Tag Archive | "Computer Business"

Start Me Up


I recently accepted an offer to be a Web Developer for an Internet startup whose clients include E*TRADE and Apple. I will be making a substantial salary along with a good benefits package. How did I land this job? I hope my story is inspirational for other recent graduates who do not possess a computer science degree or any technical skills, but would like to work in the tech industry.

I graduated with a degree in general biology. I never took an Art, Design, Computer, Business or any other useful tech course. Until the beginning of this year, I didn’t even know how to move files from one folder to another.

Armed with a pathetic resume, a useless degree and no sense of direction, I set out to find a job. I had nothing marketable in my “skill set.” So, unsurprisingly, the only job I could find was a low-paying data-entry position. By the third day, I was hating it, and set August 1 as quitting day, whether I had a job lined up or not.

To my credit, two weeks earlier, I had made a resolution to learn about computers and technology. I felt I would never catch up with friends who had been into computers since before the advent of the Internet or be able to compete with all of the computer science and business graduates in the market. It was a dark time.

I requested a catalog from a local community college that offered Web design courses. I read through the catalog, came upon a sample class, and found the writing style of the instructor encouraging in its layman language. So I signed up. Other than my consternation that the “u” in “mark up” was not properly represented in the HTML acronym, I was delighted with my courses. Soon I was attempting to create my own Web pages. I bought the recommended reading books for further study, and registered for a few more classes. Learning something new every night felt good.

I put my resume online, peppering it with keywords such as HTML, CGI, JavaScript, Web, design, code and Paintshop. By then, I had three samples to show.

One day, I received an email from an Internet startup. I called and set up a meeting. They had seen my samples and wanted to see what I was all about, even though I was obviously green. At the interview I was blown away. I had no idea what they were talking about. They wanted somebody who could “translate Photoshop to HTML” – what that meant, I had no idea. I didn’t even have a copy of Photoshop, just seven days left on my evaluation copy of Paintshop Pro 6. Lucky for me, my friend had a copy I could use. I built a new page using graphics I created in my newly acquired copy of Photoshop and redid my “Samples” Web page.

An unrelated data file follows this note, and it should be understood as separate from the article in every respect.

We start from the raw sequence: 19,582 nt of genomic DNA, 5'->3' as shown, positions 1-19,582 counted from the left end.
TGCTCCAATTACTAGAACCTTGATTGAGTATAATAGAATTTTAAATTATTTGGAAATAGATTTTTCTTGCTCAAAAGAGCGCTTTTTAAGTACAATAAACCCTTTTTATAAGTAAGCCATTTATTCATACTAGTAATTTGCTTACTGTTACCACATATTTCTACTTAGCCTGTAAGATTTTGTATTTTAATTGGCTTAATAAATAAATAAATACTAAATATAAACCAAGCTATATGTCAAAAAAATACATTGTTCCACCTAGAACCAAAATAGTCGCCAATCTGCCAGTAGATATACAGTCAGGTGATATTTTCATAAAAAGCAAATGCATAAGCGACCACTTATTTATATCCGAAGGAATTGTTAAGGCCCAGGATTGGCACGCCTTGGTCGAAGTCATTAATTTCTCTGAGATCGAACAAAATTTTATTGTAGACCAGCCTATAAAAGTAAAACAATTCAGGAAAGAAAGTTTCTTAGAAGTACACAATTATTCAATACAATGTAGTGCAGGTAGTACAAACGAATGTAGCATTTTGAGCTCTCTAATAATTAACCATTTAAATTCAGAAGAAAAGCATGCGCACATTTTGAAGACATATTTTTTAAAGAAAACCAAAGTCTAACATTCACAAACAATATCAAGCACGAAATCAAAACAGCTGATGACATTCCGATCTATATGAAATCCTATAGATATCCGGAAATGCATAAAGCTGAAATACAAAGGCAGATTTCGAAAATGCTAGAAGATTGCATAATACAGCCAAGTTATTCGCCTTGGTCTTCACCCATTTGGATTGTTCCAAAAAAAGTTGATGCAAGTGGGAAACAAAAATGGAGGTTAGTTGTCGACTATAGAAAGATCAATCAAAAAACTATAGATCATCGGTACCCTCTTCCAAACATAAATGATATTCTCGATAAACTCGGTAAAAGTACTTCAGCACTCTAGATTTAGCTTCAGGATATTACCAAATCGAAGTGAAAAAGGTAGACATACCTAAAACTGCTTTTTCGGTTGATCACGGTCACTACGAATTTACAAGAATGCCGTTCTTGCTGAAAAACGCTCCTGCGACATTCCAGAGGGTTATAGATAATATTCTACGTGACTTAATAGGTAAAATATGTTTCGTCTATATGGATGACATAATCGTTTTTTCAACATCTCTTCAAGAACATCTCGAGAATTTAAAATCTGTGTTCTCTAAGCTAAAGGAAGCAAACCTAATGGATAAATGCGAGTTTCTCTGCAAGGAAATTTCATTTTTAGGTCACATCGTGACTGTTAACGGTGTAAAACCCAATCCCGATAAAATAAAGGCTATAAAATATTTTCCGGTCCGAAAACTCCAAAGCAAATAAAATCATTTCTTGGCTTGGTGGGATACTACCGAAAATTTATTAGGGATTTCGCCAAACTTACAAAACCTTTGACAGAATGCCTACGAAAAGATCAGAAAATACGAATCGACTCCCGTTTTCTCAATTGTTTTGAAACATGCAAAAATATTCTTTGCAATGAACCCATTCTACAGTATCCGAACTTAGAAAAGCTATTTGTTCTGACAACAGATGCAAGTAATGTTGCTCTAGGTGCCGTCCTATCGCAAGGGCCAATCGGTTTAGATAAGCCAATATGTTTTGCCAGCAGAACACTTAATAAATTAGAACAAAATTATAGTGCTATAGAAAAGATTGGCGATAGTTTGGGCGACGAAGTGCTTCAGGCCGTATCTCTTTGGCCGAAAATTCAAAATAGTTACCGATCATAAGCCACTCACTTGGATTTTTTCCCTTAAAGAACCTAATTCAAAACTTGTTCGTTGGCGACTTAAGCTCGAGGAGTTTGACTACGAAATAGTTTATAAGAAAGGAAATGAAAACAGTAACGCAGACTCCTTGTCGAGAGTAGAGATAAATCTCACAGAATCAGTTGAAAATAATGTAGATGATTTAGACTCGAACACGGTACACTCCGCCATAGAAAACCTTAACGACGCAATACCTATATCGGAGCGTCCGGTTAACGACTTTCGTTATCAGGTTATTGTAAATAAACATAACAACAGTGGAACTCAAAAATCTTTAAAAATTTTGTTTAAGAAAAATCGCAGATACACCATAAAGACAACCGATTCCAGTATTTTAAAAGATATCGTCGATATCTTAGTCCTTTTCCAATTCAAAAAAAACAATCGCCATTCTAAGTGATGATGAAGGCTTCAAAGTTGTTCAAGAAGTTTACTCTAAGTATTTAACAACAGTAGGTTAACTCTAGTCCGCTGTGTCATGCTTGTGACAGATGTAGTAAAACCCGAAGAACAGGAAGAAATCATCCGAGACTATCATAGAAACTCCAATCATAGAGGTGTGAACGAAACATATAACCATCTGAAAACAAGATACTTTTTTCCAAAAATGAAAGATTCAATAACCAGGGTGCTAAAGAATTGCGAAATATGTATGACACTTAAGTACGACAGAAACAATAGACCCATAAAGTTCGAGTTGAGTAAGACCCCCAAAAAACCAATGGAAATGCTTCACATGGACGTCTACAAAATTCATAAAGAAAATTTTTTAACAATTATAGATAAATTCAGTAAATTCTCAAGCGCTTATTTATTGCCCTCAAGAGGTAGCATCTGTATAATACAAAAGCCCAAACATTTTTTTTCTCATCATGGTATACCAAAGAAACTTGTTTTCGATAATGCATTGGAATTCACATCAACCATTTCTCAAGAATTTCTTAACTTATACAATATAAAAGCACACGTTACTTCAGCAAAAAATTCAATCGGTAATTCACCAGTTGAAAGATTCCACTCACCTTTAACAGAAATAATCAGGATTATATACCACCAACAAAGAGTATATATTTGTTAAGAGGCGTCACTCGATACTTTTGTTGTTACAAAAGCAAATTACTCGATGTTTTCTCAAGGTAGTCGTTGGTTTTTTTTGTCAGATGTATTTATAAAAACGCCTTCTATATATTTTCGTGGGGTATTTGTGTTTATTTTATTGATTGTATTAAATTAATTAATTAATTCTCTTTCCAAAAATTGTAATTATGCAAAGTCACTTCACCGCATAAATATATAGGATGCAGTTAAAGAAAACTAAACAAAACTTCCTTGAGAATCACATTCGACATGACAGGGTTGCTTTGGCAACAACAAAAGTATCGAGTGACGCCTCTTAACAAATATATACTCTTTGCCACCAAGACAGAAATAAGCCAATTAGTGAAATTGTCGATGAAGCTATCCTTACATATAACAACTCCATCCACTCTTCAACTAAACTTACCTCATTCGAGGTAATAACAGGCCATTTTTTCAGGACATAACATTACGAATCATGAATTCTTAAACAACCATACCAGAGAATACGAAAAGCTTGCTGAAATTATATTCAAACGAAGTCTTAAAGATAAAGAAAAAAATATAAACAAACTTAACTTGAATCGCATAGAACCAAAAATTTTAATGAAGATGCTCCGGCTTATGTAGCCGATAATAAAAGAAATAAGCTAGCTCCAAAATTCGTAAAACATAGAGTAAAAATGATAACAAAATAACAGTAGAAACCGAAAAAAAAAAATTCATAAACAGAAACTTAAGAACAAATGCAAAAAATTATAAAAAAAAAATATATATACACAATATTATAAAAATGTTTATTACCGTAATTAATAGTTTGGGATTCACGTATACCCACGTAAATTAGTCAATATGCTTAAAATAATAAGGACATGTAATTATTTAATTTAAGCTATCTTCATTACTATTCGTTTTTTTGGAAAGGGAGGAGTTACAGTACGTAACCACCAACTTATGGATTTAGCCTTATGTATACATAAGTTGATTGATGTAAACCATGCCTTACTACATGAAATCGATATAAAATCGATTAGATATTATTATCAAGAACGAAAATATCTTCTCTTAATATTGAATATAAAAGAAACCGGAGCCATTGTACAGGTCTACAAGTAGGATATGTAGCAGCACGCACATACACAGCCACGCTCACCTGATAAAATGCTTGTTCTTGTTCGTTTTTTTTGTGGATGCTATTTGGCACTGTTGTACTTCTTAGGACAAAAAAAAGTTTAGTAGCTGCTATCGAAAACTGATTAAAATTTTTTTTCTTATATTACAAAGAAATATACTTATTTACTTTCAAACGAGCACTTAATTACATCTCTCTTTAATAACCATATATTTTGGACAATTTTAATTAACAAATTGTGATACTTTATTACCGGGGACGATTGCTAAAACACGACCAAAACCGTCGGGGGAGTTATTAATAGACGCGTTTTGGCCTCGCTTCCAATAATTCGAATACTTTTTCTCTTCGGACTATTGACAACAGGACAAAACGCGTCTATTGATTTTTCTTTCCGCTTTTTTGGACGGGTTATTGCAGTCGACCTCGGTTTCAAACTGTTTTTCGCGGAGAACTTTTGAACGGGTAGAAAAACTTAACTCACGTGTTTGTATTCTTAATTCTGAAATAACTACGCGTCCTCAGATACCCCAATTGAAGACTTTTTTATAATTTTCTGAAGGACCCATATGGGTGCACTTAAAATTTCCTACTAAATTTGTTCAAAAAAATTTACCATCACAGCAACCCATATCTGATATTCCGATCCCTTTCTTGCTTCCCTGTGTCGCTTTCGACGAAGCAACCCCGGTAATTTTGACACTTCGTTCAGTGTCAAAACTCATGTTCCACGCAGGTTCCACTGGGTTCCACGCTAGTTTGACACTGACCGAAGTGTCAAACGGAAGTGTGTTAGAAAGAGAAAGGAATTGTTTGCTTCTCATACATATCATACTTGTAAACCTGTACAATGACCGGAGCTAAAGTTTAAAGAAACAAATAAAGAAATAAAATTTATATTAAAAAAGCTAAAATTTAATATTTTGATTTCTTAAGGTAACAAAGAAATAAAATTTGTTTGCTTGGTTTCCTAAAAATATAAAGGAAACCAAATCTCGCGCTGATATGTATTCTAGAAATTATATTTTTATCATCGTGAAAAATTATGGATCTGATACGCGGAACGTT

Then I got an email requesting a meeting with the cofounder of a different Web design startup. I nervously did my research and prepared my spiel. These were real designers, real tech people. I had only three-and-a-half months of self-study and four crappy samples under my belt. They expected even more from a new designer than the first firm I interviewed with! So I went home that night and began work on a sample that incorporated information I had gleaned from the interview. I was rewarded with a follow-up interview.

At the next interview, I told them that in one week I would create a site, using every skill they wanted (“Flash 4, too? No problem!”). It took a week. I sent them the URL and received a response the very next day. This time, the email I received asked for references. A few days later I received the call. They told me that though they were looking for somebody with more experience in the field, my enthusiasm and my willingness to tackle new technology had sold them. I was in.

So, five months, four online classes, 11 books and 700-plus dollars later, I have entered the wacky world of startups. Creating something from nothing, I knuckled down and made it in a highly competitive job market. I am proud.